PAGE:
“Then a terrible thing happened. My mother brought home a coloring book and I started copying the pictures out of the coloring book. I got to where I could copy them exactly. So then, I learned what a tree really looks like, what a horse really looks like, and I became a realist. I went all through grade school and high school doing well in art as a realist, copying things better than anyone else. I even went through graduate school copying.”
After being out of school for some time, Wilson began to feel that her work was not creative. She saw a retrospective of the great French colorist Henri Matisse and began to feel that her work could be more personal, more expressive. Thinking a change of artistic medium could help, she enrolled in a lithography class. In 1980 she saw a monoprinting demonstration. She began to experiment with that procedure, blocking out areas and playing with color and shape.
The process brought back a realization she’d come to in graduate school when she’d taken a course in aesthetic experience. That class encouraged her to explore all the senses and to keep a journal recording the sensations, feelings and perceptions that everyday encounters produced.
“I recorded different things in my life, like seeing one red leaf on a tree of green leaves, and what that did to me; how it felt to touch a certain thing; driving through trees with overlapping boughs. Tasting. Lemonade. Every now and then you get a piece of pulp and it explodes with sourness in your mouth. I thought at the time that a person’s aesthetic experience could be the content of a their art.”
She continued making monoprints. “I started using my experiences as the content and printing on the press as the form, and that’s the way I’ve been creating my art ever since. You could spend a lifetime on your sensory experiences. That’s the content for a lifetime, and that’s what I’m doing.”
Easier said than done. First Wilson makes a detailed drawing. She then draws and cuts stencils which she uses to ink up the plate. Each shape has its own stencil and Wilson says the process can be tiresome. “I spend a lot of time looking for the right stencil.” Sometimes she writes text into the plate or draws in details that will show up white on the finished print.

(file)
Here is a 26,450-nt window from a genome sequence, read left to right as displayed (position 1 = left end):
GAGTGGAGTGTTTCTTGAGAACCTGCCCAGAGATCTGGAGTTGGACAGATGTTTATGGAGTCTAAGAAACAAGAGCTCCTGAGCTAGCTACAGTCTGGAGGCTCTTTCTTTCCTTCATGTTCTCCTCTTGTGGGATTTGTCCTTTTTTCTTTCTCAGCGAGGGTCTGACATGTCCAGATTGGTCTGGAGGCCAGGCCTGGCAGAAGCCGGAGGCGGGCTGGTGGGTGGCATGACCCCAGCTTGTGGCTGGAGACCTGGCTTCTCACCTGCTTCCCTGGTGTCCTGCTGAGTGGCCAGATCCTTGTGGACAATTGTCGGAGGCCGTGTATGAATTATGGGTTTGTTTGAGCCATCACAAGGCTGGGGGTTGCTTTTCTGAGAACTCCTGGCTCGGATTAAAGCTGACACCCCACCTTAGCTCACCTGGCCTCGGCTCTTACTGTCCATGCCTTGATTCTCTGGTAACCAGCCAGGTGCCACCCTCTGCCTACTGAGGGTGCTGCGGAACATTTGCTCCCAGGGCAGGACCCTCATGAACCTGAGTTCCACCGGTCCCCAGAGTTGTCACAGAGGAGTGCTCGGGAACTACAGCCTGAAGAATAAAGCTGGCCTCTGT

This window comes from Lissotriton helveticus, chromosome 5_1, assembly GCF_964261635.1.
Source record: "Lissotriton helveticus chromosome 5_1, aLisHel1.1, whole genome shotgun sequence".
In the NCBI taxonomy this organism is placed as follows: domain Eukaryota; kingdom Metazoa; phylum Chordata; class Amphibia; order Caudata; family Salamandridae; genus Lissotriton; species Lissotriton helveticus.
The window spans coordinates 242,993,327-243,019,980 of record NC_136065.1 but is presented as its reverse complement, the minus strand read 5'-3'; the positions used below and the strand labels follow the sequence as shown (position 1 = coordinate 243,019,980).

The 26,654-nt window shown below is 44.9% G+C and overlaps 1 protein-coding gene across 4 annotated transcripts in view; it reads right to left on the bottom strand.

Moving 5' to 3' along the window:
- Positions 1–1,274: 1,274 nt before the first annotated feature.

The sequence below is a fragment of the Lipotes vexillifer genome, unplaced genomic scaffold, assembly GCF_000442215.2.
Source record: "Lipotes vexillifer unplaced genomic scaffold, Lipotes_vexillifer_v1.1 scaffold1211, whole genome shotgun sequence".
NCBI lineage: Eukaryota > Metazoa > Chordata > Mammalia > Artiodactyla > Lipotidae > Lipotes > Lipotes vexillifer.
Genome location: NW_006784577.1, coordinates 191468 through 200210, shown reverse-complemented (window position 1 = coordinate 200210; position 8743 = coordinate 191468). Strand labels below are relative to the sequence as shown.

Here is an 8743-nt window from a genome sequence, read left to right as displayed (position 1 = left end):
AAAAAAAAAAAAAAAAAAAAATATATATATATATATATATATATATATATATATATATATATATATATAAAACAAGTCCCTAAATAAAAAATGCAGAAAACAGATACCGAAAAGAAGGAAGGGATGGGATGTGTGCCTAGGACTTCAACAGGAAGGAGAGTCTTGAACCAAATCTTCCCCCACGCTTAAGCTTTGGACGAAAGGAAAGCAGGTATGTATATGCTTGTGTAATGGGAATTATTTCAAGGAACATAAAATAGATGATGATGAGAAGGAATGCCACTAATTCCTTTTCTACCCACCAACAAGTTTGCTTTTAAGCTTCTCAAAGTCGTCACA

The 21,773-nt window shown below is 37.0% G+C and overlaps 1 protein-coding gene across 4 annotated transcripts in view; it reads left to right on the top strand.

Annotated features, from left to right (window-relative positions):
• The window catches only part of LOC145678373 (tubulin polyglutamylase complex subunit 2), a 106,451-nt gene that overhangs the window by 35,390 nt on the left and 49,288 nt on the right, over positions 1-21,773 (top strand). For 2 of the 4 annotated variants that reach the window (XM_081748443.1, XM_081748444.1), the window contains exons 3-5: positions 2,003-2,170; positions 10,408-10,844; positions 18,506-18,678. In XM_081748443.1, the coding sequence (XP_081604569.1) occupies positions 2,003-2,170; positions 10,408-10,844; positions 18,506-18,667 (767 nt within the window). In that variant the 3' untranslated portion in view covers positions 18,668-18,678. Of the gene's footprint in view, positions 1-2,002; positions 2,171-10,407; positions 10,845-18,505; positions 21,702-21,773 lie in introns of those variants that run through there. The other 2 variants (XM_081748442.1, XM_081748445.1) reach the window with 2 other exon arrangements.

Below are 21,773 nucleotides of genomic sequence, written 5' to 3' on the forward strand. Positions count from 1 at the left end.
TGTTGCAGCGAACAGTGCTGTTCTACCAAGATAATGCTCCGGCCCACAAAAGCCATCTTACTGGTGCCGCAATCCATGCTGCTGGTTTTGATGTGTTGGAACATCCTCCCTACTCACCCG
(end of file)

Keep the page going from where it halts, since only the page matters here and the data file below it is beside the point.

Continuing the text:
The procedure up to this point is exacting, but then “the magic happens.” The inked plate and paper, sandwiched between layers of felt, goes through the press and the printed image is born.
“After I pull the print and it dries, I sometimes go back into it with watercolor. Sometimes I don’t have to; they come off the press just like I want. But many times I go back and add the transparency, and it adds another dimension.”
Wilson sits amid her prints like a diminutive wizard. Her “sensory experiences” are extraordinary glimpses: Blue jays sunning, ducks feeding, insects singing, cats lounging. She interprets these as grand happenings and pulls the viewer into the print to luxuriate in the abstract complexities she creates. The inks are heavily saturated and create a velvety, hypnotic color. Wilson combines those colors with an audacity that would make Kandinsky blush. Her sure drawing supports the respect she has for each detail and the well-loved characters she attracts. For this viewer, her subjects are the great unknowns, origins and endings but for Barbara Marsh Wilson, well, it’s just what happened to her one time.
Barbara Marsh Wilson joins printmakers Mary Grassell, Jan Griffin and Peter Massing and potters Louise Lamar-Fuller and Bozina Plucinska in the Stifel Fine Arts Center show Collective Impressions until July 26.